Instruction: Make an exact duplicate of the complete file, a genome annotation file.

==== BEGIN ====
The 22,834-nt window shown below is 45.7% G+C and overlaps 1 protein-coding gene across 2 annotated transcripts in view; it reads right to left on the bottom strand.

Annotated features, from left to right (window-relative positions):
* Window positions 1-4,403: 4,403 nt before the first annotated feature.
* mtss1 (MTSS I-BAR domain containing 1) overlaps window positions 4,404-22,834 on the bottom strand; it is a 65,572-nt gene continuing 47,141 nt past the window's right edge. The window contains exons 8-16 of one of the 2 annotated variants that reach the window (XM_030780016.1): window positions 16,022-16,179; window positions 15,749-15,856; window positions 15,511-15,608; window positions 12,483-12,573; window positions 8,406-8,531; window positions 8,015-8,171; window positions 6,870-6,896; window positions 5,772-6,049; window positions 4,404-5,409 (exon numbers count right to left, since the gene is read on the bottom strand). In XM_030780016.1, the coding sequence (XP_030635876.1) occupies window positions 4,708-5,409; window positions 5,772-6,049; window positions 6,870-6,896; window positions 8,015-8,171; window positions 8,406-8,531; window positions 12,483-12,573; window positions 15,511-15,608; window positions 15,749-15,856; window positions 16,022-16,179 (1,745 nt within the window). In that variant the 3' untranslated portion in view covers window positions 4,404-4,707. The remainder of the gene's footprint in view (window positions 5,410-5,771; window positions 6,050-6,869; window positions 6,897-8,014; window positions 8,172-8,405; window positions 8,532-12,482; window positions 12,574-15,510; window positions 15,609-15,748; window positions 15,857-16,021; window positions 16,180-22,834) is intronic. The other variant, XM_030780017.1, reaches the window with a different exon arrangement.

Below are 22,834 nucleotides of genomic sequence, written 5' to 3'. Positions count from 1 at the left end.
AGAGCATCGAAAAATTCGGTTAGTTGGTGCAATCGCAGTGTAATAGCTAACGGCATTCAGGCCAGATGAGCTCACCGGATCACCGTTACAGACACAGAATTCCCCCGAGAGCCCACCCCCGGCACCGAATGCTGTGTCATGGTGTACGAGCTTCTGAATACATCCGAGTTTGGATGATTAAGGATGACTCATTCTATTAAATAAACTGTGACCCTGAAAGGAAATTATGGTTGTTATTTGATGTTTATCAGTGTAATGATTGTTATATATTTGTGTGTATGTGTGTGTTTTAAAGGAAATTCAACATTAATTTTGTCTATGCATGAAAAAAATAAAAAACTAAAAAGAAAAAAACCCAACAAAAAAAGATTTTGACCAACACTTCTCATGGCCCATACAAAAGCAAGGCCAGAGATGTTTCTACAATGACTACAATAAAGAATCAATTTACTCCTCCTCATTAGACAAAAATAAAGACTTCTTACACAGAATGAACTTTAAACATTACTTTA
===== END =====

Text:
The 22,834-nt window shown below is 45.7% G+C and overlaps 1 protein-coding gene across 2 annotated transcripts in view; it reads right to left on the bottom strand.

Annotated features, from left to right (window-relative positions):
* Window positions 1-4,403: 4,403 nt before the first annotated feature.
* mtss1 (MTSS I-BAR domain containing 1) overlaps window positions 4,404-22,834 on the bottom strand; it is a 65,572-nt gene continuing 47,141 nt past the window's right edge. The window contains exons 8-16 of one of the 2 annotated variants that reach the window (XM_030780016.1): window positions 16,022-16,179; window positions 15,749-15,856; window positions 15,511-15,608; window positions 12,483-12,573; window positions 8,406-8,531; window positions 8,015-8,171; window positions 6,870-6,896; window positions 5,772-6,049; window positions 4,404-5,409 (exon numbers count right to left, since the gene is read on the bottom strand). In XM_030780016.1, the coding sequence (XP_030635876.1) occupies window positions 4,708-5,409; window positions 5,772-6,049; window positions 6,870-6,896; window positions 8,015-8,171; window positions 8,406-8,531; window positions 12,483-12,573; window positions 15,511-15,608; window positions 15,749-15,856; window positions 16,022-16,179 (1,745 nt within the window). In that variant the 3' untranslated portion in view covers window positions 4,404-4,707. The remainder of the gene's footprint in view (window positions 5,410-5,771; window positions 6,050-6,869; window positions 6,897-8,014; window positions 8,172-8,405; window positions 8,532-12,482; window positions 12,574-15,510; window positions 15,609-15,748; window positions 15,857-16,021; window positions 16,180-22,834) is intronic. The other variant, XM_030780017.1, reaches the window with a different exon arrangement.

Below are 22,834 nucleotides of genomic sequence, written 5' to 3'. Positions count from 1 at the left end.
AGAGCATCGAAAAATTCGGTTAGTTGGTGCAATCGCAGTGTAATAGCTAACGGCATTCAGGCCAGATGAGCTCACCGGATCACCGTTACAGACACAGAATTCCCCCGAGAGCCCACCCCCGGCACCGAATGCTGTGTCATGGTGTACGAGCTTCTGAATACATCCGAGTTTGGATGATTAAGGATGACTCATTCTATTAAATAAACTGTGACCCTGAAAGGAAATTATGGTTGTTATTTGATGTTTATCAGTGTAATGATTGTTATATATTTGTGTGTATGTGTGTGTTTTAAAGGAAATTCAACATTAATTTTGTCTATGCATGAAAAAAATAAAAAACTAAAAAGAAAAAAACCCAACAAAAAAAGATTTTGACCAACACTTCTCATGGCCCATACAAAAGCAAGGCCAGAGATGTTTCTACAATGACTACAATAAAGAATCAATTTACTCCTCCTCATTAGACAAAAATAAAGACTTCTTACACAGAATGAACTTTAAACATTACTTTA